JAZZLAND by Keith Glover is a commissioned play. It is also an act of courage. How does a writer write about a subject he loves, and deconstruct an artform, only to construct it again so that others can enter. This play is about what music means, specifically what jazz means. The playwright uses words/poetry/language to stand in for the notes of music. There is much that is alike about poetry and jazz. Poetry takes words and sets them on edge, jettisons traditional line-of-sight thinking. Jazz uses the edge of sound to create invisible bridges. They are both about intuitively trusting the audience to cross the bridge. Glover's verbiage is deeply felt but creates a problem. Words come from cognitive thought and depend on action above the neck. Music goes right to the heart. This creates trouble for the play but Glover is as brave as a jazz musician. He gets us inside his love for music through our brains. We start with a dark stage in Jazzland where musicians talk into microphones to the audience. The play is about the murder of a famous saxophonist, killed by his wife, and the question is "why". It is focussed by the son, an up and coming jazz figure, recovering from a car accident. He is trying to regain memory of music, and the ability to find what is true in his art.  Glover is good at making his work unfold through segments that make a whole. The  writer is a musician and the structure of the play is like a jazz riff. What emerges is the fact that music and plays are art that must communicate meaning.

The important question in SEX, DEATH, AND THE BEACH BABY by Kim Merrill is "What is it really about"? It's a wonderful work of imagination looking for a premise. In this case, form overcomes content with excellent actors and, let me say up front, I liked it. I enjoyed it. I admired the fluid lines. It was like sending up fireworks on a clear bright night. If there's a moon at the center, all the better. Here is sparkle, quick and bright, but no moon. This may be because the psychological changes were just too fast, even though they got our laugh, or maybe it was because mocking new age philosophy makes us wish the characters really believed it - or believed anything. Yeats said 'the center does not hold'.  This is true here. Attitudes are best if understood as traditional before going off otherwise, and this was not set up. But if I had it to do, I'd see it again. Why? I like the way the writer thinks about loss and the way she tackles the theme that loss is all we have and is always waiting. The play is of a young girl orphaned on a beach as an infant, growing up to have an affair with her adopted father. She returns in scene one to her home to understand why he died in the ocean trying to save her. The transformation of her imagination takes the form of a person of the past. Her emotional projection is a colonial soldier who haunts her and loves her. When she discovers the truth in the swimming death, she can leave the empty soldier's jacket on the sand.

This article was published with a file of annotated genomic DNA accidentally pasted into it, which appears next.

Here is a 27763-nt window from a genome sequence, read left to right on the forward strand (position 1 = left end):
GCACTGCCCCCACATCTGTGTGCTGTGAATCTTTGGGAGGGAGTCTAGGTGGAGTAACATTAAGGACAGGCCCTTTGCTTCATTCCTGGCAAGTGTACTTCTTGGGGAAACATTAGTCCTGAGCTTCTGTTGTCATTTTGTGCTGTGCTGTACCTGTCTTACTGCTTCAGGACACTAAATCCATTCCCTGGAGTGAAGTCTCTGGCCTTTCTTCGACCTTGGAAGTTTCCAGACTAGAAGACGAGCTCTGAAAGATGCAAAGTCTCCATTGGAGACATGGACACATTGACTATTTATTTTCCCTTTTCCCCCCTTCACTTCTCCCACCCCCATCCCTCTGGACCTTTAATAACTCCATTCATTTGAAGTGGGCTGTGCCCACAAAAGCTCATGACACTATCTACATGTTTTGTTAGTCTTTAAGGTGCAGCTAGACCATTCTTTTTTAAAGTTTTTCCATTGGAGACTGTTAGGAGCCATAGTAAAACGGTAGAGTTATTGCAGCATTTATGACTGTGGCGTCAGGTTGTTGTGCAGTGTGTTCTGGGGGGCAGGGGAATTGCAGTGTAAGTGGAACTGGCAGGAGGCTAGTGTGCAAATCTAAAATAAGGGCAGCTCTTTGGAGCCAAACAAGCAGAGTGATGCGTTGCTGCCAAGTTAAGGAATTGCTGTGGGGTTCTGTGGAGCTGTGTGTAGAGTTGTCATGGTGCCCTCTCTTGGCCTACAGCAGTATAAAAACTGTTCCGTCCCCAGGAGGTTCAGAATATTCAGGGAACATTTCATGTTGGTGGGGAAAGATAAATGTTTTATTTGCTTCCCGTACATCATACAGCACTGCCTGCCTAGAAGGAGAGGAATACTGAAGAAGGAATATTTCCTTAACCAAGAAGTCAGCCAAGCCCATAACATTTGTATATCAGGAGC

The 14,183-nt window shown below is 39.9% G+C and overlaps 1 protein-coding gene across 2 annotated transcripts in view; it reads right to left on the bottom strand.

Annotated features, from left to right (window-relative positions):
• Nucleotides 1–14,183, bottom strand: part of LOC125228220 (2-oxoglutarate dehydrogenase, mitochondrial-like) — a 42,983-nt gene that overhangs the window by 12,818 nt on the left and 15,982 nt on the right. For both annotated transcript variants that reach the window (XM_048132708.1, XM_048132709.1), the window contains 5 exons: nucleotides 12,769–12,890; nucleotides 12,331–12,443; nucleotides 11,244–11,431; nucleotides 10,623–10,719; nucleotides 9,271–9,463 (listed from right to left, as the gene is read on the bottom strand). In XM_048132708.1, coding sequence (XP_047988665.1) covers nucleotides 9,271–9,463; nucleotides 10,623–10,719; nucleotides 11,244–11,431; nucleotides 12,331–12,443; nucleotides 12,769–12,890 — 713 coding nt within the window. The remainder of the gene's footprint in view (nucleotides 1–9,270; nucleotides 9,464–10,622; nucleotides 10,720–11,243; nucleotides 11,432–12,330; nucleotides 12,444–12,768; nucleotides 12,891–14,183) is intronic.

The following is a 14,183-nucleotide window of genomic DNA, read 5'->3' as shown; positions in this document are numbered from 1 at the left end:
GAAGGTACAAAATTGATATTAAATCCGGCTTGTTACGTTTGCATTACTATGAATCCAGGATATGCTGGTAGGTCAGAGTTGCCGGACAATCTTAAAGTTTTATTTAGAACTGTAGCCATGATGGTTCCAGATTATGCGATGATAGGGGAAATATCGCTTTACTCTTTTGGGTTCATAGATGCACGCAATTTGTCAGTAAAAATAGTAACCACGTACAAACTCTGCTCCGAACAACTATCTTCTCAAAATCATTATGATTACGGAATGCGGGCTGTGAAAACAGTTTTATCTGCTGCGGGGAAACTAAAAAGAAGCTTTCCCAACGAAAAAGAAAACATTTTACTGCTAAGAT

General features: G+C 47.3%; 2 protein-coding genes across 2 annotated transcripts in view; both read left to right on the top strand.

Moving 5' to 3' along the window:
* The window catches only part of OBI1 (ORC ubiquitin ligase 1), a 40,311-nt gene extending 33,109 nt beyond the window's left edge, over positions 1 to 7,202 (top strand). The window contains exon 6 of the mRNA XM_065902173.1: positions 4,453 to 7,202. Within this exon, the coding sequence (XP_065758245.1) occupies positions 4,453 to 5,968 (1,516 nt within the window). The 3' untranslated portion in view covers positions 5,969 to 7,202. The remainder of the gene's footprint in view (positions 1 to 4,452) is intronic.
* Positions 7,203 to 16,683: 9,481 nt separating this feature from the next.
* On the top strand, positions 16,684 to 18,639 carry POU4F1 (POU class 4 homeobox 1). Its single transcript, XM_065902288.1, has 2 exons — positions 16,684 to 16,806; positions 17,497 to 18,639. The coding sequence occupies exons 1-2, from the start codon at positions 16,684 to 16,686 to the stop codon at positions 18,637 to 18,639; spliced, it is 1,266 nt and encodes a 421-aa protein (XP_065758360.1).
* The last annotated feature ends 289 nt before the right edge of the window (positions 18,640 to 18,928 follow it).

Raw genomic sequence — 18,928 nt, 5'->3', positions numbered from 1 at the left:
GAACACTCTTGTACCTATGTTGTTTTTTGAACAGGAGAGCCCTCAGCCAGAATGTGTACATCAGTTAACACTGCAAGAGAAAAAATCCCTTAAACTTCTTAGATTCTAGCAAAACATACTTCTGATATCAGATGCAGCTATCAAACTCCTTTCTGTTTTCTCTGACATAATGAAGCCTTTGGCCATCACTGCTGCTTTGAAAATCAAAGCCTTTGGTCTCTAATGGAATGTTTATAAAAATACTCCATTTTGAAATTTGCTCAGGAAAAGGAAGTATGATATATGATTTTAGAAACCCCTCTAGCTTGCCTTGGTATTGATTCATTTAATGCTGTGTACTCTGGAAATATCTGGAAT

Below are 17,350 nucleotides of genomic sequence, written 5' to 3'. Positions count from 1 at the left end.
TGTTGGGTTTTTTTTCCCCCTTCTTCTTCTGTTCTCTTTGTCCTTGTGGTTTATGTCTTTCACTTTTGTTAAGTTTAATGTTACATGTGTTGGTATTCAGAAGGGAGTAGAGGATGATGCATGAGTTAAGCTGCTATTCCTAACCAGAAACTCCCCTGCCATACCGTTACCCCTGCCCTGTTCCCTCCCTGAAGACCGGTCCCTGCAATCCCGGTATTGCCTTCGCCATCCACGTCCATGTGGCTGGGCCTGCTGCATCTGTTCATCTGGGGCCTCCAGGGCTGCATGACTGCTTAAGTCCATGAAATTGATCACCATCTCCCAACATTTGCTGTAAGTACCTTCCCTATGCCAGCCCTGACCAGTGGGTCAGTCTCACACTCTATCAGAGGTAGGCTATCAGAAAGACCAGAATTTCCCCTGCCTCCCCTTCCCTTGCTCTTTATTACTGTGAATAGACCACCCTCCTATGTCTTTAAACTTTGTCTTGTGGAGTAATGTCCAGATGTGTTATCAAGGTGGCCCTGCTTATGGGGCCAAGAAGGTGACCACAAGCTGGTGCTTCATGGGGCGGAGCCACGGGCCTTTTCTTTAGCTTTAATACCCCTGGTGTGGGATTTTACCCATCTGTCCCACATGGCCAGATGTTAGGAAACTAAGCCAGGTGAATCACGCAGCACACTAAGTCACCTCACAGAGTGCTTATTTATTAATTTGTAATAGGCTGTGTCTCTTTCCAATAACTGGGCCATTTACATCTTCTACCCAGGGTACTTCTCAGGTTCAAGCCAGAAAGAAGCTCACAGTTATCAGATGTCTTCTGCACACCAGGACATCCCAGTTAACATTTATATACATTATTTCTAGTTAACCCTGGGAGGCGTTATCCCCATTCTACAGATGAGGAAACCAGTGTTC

Having just returned from my Spring stint in New York, I came back with the realization that New York has more of two things than any other place, garbage and excitement. After this weekend in Sheperdstown, I am refreshed, inspired, emboldened to say, CATF has the excitement. At Shepherd University. 304-876-3473 or 800-999-CATF. www.catf.org

Grace Cavalieri is a playwright and a poet. She produces "The Poet and the Poem" , entering its 30th year on public radio, now from the Library of Congress via NPR.